Today our students in eighth grade took a trip to the anthracite coal mine in Lackawanna, Pennsylvania. It’s a very interesting trip. Students get to travel down into the coal mine on the same cars that the coal miners used to travel 300 feet down into the earth from 1860 to 1966.
It is an interesting trip for our students because they are learning about the early industrial age in our country in social studies. The Essential Elements of Standards Focused Middle Level Schools and Programs, the New York State Policy on Middle Level Education, states that classroom instruction at the middle level should “use a range of successful, researched based teaching strategies that involve students in learning, encouraging them to contribute to the learning and experiences, to make choices, to explore, to question, to experience, to learn, to grow, to develop social, interpersonal and leadership skills in addition to academic proficiency.” Field trips such as these help our students experience life as it existed during the period they study. It was not only fun but students learned a great deal.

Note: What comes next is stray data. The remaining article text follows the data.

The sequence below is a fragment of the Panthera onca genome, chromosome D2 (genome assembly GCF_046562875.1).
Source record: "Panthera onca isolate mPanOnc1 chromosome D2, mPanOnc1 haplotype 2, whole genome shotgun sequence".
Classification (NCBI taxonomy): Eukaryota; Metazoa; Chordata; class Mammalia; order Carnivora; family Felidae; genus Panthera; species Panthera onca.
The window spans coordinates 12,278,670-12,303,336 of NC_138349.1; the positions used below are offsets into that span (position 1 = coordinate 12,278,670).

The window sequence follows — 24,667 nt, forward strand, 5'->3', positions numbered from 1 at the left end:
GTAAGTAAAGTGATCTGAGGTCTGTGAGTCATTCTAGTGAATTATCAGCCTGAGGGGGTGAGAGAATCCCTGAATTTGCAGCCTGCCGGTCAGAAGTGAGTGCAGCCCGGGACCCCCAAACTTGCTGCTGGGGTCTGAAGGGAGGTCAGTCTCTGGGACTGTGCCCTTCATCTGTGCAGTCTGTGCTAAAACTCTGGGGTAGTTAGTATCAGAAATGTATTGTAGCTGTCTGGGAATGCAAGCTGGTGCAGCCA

I accompanied the students who went to Lackawanna last week. A highlight of the trip for me was when we were down in the coal mine, our guide turned off all the lights. It was amazing to consider that coal miners worked in such darkness for nine or 10 hours every single day. Children as young as six years old were in those mines working. I could not have gained this insight by reading about it in a book. I know the students had a lot of fun, but they gained an experience that will enhance their knowledge of history in innumerable ways.
You can read more about Lackawanna at the website: